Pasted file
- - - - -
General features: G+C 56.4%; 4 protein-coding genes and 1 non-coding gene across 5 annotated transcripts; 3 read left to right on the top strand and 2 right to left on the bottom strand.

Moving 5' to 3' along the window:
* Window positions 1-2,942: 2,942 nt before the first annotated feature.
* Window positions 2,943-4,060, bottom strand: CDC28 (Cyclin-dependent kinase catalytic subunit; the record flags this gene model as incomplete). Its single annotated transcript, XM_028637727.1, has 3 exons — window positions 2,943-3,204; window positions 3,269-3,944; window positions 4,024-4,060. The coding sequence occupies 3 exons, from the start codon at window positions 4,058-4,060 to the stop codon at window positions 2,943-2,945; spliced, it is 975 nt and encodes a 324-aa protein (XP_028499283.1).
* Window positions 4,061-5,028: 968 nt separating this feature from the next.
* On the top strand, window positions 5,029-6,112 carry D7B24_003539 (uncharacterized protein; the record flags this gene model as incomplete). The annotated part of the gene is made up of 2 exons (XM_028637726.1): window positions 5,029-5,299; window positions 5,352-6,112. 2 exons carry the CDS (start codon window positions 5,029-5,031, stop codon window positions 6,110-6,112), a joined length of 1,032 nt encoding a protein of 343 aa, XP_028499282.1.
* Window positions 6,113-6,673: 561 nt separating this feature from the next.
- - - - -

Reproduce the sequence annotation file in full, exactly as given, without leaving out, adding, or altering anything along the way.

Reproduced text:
General features: G+C 56.4%; 4 protein-coding genes and 1 non-coding gene across 5 annotated transcripts; 3 read left to right on the top strand and 2 right to left on the bottom strand.

Moving 5' to 3' along the window:
* Window positions 1-2,942: 2,942 nt before the first annotated feature.
* Window positions 2,943-4,060, bottom strand: CDC28 (Cyclin-dependent kinase catalytic subunit; the record flags this gene model as incomplete). Its single annotated transcript, XM_028637727.1, has 3 exons — window positions 2,943-3,204; window positions 3,269-3,944; window positions 4,024-4,060. The coding sequence occupies 3 exons, from the start codon at window positions 4,058-4,060 to the stop codon at window positions 2,943-2,945; spliced, it is 975 nt and encodes a 324-aa protein (XP_028499283.1).
* Window positions 4,061-5,028: 968 nt separating this feature from the next.
* On the top strand, window positions 5,029-6,112 carry D7B24_003539 (uncharacterized protein; the record flags this gene model as incomplete). The annotated part of the gene is made up of 2 exons (XM_028637726.1): window positions 5,029-5,299; window positions 5,352-6,112. 2 exons carry the CDS (start codon window positions 5,029-5,031, stop codon window positions 6,110-6,112), a joined length of 1,032 nt encoding a protein of 343 aa, XP_028499282.1.
* Window positions 6,113-6,673: 561 nt separating this feature from the next.